Explore Barcelona: what to do, where to stay and where to eat
Although famous for its quirky architecture, art galleries and incredible food, there’s more to this Spanish city than the Sagrada Familia – although that's a pretty good place to start...
Steeped in history and Catalan culture, each neighborhood in Barcelona has its own personality and plenty of secrets to discover. Barcelona is home to some seriously big attractions that are, unsurprisingly, mostly related to the architect Antoni Gaudí. Here are five things you shouldn’t miss on your trip to Barcelona:
1. Marvel at the Sagrada Familia
Since it first began construction back in 1882, Gaudí’s magnificent church has become something of an emblem for the city. From the outside, you can marvel at its intricate façades, covered in religious figures and animals, and topped by multi-coloured ice cream-like balls, while from the inside look up into the green, glass canopy. The church is actually still under construction, but is expected by be complete by 2026 – the hundredth anniversary of Gaudí’s death.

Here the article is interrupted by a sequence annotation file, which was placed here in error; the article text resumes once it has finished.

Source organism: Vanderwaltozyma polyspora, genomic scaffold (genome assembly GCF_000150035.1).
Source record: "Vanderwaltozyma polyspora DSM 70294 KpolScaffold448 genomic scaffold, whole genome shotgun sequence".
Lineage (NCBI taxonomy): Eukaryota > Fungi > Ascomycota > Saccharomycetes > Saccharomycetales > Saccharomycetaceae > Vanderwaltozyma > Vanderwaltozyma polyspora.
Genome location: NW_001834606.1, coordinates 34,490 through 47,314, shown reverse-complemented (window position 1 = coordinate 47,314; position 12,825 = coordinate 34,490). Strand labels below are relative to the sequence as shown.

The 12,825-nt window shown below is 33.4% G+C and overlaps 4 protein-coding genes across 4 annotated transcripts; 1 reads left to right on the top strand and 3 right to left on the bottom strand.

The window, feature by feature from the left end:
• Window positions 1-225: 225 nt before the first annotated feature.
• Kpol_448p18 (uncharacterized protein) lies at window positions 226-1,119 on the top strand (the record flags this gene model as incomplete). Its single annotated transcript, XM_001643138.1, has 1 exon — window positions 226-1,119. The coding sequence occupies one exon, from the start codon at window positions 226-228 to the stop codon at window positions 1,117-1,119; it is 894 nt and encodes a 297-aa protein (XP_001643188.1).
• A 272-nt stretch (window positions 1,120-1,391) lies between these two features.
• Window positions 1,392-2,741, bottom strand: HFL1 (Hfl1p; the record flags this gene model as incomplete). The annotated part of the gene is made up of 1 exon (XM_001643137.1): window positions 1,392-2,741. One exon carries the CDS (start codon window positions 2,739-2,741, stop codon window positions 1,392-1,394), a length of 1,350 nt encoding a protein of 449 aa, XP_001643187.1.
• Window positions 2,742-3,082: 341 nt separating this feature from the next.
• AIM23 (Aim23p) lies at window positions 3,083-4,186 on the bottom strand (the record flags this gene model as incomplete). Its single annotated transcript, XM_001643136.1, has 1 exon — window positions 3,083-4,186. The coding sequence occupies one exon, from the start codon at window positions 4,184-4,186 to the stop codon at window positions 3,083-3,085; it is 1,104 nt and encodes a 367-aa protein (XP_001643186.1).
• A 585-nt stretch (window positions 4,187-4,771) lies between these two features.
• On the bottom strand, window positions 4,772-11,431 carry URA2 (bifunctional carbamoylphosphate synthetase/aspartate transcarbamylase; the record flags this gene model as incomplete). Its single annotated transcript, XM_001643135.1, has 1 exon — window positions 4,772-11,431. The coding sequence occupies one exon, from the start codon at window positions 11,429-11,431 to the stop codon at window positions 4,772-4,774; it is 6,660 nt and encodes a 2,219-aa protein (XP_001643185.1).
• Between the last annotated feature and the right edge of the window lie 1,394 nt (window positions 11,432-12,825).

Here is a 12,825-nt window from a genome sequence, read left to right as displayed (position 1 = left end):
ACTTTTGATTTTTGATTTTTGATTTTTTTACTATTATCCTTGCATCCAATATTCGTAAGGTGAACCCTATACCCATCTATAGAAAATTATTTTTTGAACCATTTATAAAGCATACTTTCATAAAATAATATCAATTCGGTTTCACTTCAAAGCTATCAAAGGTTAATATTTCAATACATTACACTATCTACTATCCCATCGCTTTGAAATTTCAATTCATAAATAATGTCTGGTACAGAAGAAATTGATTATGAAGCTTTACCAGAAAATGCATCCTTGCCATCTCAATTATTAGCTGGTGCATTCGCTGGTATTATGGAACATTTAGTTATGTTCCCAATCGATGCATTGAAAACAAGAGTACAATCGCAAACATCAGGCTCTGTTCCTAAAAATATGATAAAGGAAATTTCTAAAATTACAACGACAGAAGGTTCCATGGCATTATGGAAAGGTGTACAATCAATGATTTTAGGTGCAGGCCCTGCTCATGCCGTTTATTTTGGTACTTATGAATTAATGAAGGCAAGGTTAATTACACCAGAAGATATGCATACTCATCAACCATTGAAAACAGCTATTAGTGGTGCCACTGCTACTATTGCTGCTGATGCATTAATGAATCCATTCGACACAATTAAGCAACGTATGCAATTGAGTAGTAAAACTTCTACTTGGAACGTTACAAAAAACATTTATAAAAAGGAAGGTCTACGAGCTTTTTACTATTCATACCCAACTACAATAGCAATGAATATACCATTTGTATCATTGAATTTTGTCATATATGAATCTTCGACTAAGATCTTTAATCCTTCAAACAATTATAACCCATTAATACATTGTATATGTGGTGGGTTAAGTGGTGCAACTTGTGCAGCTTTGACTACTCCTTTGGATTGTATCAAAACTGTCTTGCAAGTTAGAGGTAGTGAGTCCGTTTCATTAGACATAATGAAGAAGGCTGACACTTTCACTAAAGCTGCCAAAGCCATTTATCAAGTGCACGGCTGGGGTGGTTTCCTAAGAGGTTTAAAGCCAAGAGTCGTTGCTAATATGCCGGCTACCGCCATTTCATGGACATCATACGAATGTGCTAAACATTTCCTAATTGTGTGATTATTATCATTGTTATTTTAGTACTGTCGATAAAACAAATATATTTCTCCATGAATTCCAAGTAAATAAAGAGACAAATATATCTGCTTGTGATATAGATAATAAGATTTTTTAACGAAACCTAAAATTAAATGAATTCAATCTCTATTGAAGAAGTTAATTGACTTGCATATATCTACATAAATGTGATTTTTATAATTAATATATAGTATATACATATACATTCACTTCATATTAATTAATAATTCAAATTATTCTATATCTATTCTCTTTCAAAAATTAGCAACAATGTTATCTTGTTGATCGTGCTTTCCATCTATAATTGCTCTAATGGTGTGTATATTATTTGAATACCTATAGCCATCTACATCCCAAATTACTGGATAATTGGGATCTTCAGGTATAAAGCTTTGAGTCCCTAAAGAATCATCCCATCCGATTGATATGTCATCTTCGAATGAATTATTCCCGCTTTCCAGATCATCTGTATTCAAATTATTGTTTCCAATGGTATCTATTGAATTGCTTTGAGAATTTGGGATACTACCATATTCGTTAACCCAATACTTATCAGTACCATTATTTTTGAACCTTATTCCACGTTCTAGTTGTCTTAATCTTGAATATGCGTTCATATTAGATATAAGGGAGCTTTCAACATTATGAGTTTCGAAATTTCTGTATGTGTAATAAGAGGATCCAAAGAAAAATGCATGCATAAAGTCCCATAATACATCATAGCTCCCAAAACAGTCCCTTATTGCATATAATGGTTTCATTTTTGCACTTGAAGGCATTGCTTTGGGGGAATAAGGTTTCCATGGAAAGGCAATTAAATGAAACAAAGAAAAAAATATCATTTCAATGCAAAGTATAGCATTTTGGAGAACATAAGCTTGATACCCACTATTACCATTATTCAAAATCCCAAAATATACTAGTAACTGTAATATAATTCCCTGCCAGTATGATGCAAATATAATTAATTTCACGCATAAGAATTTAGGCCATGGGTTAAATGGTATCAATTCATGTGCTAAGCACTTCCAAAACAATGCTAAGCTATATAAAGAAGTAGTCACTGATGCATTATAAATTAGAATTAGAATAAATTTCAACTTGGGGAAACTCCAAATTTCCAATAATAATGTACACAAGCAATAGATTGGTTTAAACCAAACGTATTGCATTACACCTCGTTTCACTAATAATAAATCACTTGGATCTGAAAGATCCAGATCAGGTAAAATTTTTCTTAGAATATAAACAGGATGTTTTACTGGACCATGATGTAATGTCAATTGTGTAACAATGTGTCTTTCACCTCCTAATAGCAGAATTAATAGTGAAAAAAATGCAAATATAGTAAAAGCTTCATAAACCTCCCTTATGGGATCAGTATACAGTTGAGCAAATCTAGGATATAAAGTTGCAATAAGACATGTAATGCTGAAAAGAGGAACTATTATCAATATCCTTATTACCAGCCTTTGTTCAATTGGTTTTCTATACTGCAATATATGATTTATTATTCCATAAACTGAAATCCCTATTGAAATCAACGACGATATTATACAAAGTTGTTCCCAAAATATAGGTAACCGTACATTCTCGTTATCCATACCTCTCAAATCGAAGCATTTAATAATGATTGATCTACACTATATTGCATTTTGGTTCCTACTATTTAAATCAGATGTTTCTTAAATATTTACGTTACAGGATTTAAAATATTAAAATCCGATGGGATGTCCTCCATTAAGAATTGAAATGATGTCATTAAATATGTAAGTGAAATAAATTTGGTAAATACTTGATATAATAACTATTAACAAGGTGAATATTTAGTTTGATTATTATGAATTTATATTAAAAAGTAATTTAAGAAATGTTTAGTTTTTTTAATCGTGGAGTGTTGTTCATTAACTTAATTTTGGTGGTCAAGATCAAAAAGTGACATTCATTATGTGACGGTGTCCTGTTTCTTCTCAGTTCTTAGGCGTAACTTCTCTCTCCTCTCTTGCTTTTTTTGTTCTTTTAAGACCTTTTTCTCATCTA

2. Take a walk up Passeig de Gràcia
Elegant Passeig de Gràcia runs all the way from the centre at Plaza Catalunya, up to the district of Gràcia – a wide boulevard lined with designer boutiques and some of Barcelona’s most striking architecture. Two of these buildings are Gaudí’s other most famous creations – the iridescent Casa Batlló and the undulating La Pedrera.
3. Explore Parc Güell
Sitting atop a hill, offering remarkable city views, Parc Güell features an array of fascinating constructions – mosaic-covered benches, palm trees carved from stone and quirky pavilions. One of the park’s highlights is El Drac (The Dragon), is a huge multi-coloured lizard decked in mosaic tiles. You can book timed tickets in advance with our partners at Get Your Guide.
4. Get lost in the Gothic Quarter
Part of Barcelona’s Ciutat Vella (Old Town), the Gothic Quarter stretches from the marina to the Plaza Catalunya, and from the famous La Rambla to Via Laietana. This was the centre of Roman and medieval Barcelona – a maze of narrow streets, filled with hidden plazas and Gothic structures.
5. Admire the city views from Montjuïc